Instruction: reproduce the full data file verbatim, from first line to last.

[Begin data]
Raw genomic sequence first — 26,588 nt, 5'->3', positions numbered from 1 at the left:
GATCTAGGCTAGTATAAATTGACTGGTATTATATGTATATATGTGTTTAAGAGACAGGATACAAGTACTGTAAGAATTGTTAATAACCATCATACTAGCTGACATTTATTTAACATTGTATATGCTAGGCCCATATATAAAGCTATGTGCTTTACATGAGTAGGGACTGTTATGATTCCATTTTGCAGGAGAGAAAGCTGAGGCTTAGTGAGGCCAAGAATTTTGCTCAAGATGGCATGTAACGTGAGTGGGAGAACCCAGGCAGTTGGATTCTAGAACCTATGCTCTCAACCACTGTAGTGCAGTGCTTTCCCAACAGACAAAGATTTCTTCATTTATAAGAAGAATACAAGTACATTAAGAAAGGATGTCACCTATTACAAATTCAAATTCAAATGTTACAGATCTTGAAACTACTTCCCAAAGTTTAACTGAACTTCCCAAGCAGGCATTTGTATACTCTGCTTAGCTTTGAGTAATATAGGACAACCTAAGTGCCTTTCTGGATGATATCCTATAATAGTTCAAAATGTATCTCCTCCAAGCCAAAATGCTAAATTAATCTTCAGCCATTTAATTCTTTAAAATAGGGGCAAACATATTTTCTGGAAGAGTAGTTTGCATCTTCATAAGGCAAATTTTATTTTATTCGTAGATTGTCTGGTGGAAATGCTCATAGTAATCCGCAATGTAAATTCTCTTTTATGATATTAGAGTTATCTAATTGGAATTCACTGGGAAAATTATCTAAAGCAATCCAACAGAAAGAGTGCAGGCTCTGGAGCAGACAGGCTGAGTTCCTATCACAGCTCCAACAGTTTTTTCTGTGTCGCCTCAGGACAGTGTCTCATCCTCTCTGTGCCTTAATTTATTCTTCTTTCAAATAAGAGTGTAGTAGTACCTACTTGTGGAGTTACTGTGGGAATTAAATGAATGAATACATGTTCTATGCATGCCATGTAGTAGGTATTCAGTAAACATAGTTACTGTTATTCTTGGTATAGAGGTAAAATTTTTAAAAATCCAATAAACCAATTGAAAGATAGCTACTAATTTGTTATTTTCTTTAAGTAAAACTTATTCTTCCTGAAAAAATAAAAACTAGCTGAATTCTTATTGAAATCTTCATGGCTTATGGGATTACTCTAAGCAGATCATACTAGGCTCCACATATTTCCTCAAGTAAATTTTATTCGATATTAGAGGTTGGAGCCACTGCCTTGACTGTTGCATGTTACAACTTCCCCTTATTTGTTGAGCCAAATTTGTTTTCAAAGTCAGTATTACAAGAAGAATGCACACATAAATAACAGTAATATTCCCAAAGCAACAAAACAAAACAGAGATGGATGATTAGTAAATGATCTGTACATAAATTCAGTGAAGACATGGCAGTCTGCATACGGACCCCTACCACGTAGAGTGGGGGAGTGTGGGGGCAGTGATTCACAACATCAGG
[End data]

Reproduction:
Raw genomic sequence first — 26,588 nt, 5'->3', positions numbered from 1 at the left:
GATCTAGGCTAGTATAAATTGACTGGTATTATATGTATATATGTGTTTAAGAGACAGGATACAAGTACTGTAAGAATTGTTAATAACCATCATACTAGCTGACATTTATTTAACATTGTATATGCTAGGCCCATATATAAAGCTATGTGCTTTACATGAGTAGGGACTGTTATGATTCCATTTTGCAGGAGAGAAAGCTGAGGCTTAGTGAGGCCAAGAATTTTGCTCAAGATGGCATGTAACGTGAGTGGGAGAACCCAGGCAGTTGGATTCTAGAACCTATGCTCTCAACCACTGTAGTGCAGTGCTTTCCCAACAGACAAAGATTTCTTCATTTATAAGAAGAATACAAGTACATTAAGAAAGGATGTCACCTATTACAAATTCAAATTCAAATGTTACAGATCTTGAAACTACTTCCCAAAGTTTAACTGAACTTCCCAAGCAGGCATTTGTATACTCTGCTTAGCTTTGAGTAATATAGGACAACCTAAGTGCCTTTCTGGATGATATCCTATAATAGTTCAAAATGTATCTCCTCCAAGCCAAAATGCTAAATTAATCTTCAGCCATTTAATTCTTTAAAATAGGGGCAAACATATTTTCTGGAAGAGTAGTTTGCATCTTCATAAGGCAAATTTTATTTTATTCGTAGATTGTCTGGTGGAAATGCTCATAGTAATCCGCAATGTAAATTCTCTTTTATGATATTAGAGTTATCTAATTGGAATTCACTGGGAAAATTATCTAAAGCAATCCAACAGAAAGAGTGCAGGCTCTGGAGCAGACAGGCTGAGTTCCTATCACAGCTCCAACAGTTTTTTCTGTGTCGCCTCAGGACAGTGTCTCATCCTCTCTGTGCCTTAATTTATTCTTCTTTCAAATAAGAGTGTAGTAGTACCTACTTGTGGAGTTACTGTGGGAATTAAATGAATGAATACATGTTCTATGCATGCCATGTAGTAGGTATTCAGTAAACATAGTTACTGTTATTCTTGGTATAGAGGTAAAATTTTTAAAAATCCAATAAACCAATTGAAAGATAGCTACTAATTTGTTATTTTCTTTAAGTAAAACTTATTCTTCCTGAAAAAATAAAAACTAGCTGAATTCTTATTGAAATCTTCATGGCTTATGGGATTACTCTAAGCAGATCATACTAGGCTCCACATATTTCCTCAAGTAAATTTTATTCGATATTAGAGGTTGGAGCCACTGCCTTGACTGTTGCATGTTACAACTTCCCCTTATTTGTTGAGCCAAATTTGTTTTCAAAGTCAGTATTACAAGAAGAATGCACACATAAATAACAGTAATATTCCCAAAGCAACAAAACAAAACAGAGATGGATGATTAGTAAATGATCTGTACATAAATTCAGTGAAGACATGGCAGTCTGCATACGGACCCCTACCACGTAGAGTGGGGGAGTGTGGGGGCAGTGATTCACAACATCAGG